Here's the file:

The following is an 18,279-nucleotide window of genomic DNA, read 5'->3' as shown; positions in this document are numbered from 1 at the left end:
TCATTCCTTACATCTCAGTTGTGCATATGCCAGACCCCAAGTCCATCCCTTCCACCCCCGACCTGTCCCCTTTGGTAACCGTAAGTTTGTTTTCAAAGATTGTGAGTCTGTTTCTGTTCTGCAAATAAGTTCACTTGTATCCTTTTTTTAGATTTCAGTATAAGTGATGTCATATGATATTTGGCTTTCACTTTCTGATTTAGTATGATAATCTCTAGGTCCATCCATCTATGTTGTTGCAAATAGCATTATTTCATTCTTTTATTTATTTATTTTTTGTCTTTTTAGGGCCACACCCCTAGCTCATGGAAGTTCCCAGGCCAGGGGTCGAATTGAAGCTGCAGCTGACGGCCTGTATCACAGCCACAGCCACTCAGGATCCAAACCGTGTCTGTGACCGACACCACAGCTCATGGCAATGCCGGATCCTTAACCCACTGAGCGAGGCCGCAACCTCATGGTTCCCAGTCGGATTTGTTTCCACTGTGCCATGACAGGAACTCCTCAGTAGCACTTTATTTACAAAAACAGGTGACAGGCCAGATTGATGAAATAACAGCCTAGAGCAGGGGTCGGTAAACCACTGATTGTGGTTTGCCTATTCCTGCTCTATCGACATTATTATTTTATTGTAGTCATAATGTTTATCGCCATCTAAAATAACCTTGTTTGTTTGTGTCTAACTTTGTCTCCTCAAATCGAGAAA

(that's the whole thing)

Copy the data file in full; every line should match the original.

The following is an 18,279-nucleotide window of genomic DNA, read 5'->3' as shown; positions in this document are numbered from 1 at the left end:
TCATTCCTTACATCTCAGTTGTGCATATGCCAGACCCCAAGTCCATCCCTTCCACCCCCGACCTGTCCCCTTTGGTAACCGTAAGTTTGTTTTCAAAGATTGTGAGTCTGTTTCTGTTCTGCAAATAAGTTCACTTGTATCCTTTTTTTAGATTTCAGTATAAGTGATGTCATATGATATTTGGCTTTCACTTTCTGATTTAGTATGATAATCTCTAGGTCCATCCATCTATGTTGTTGCAAATAGCATTATTTCATTCTTTTATTTATTTATTTTTTGTCTTTTTAGGGCCACACCCCTAGCTCATGGAAGTTCCCAGGCCAGGGGTCGAATTGAAGCTGCAGCTGACGGCCTGTATCACAGCCACAGCCACTCAGGATCCAAACCGTGTCTGTGACCGACACCACAGCTCATGGCAATGCCGGATCCTTAACCCACTGAGCGAGGCCGCAACCTCATGGTTCCCAGTCGGATTTGTTTCCACTGTGCCATGACAGGAACTCCTCAGTAGCACTTTATTTACAAAAACAGGTGACAGGCCAGATTGATGAAATAACAGCCTAGAGCAGGGGTCGGTAAACCACTGATTGTGGTTTGCCTATTCCTGCTCTATCGACATTATTATTTTATTGTAGTCATAATGTTTATCGCCATCTAAAATAACCTTGTTTGTTTGTGTCTAACTTTGTCTCCTCAAATCGAGAAA